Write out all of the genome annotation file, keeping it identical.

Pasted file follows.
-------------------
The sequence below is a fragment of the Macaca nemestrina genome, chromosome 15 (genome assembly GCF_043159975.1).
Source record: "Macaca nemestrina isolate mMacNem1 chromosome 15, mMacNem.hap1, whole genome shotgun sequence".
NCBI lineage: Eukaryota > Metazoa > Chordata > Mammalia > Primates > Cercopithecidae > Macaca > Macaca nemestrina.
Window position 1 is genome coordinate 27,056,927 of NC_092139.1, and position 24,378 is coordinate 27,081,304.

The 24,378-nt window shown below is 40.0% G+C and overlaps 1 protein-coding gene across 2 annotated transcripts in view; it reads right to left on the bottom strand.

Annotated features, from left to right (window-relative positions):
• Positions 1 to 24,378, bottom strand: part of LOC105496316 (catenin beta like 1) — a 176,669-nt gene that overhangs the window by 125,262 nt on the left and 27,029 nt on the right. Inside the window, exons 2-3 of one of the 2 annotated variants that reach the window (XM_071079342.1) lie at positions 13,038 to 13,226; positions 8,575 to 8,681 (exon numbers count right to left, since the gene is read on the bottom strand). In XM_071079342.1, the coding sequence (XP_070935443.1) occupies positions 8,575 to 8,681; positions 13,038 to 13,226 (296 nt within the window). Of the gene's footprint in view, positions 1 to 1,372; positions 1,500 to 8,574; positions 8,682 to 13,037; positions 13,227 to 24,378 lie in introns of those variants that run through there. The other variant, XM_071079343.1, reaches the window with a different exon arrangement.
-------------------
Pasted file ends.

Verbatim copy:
The sequence below is a fragment of the Macaca nemestrina genome, chromosome 15 (genome assembly GCF_043159975.1).
Source record: "Macaca nemestrina isolate mMacNem1 chromosome 15, mMacNem.hap1, whole genome shotgun sequence".
NCBI lineage: Eukaryota > Metazoa > Chordata > Mammalia > Primates > Cercopithecidae > Macaca > Macaca nemestrina.
Window position 1 is genome coordinate 27,056,927 of NC_092139.1, and position 24,378 is coordinate 27,081,304.

The 24,378-nt window shown below is 40.0% G+C and overlaps 1 protein-coding gene across 2 annotated transcripts in view; it reads right to left on the bottom strand.

Annotated features, from left to right (window-relative positions):
• Positions 1 to 24,378, bottom strand: part of LOC105496316 (catenin beta like 1) — a 176,669-nt gene that overhangs the window by 125,262 nt on the left and 27,029 nt on the right. Inside the window, exons 2-3 of one of the 2 annotated variants that reach the window (XM_071079342.1) lie at positions 13,038 to 13,226; positions 8,575 to 8,681 (exon numbers count right to left, since the gene is read on the bottom strand). In XM_071079342.1, the coding sequence (XP_070935443.1) occupies positions 8,575 to 8,681; positions 13,038 to 13,226 (296 nt within the window). Of the gene's footprint in view, positions 1 to 1,372; positions 1,500 to 8,574; positions 8,682 to 13,037; positions 13,227 to 24,378 lie in introns of those variants that run through there. The other variant, XM_071079343.1, reaches the window with a different exon arrangement.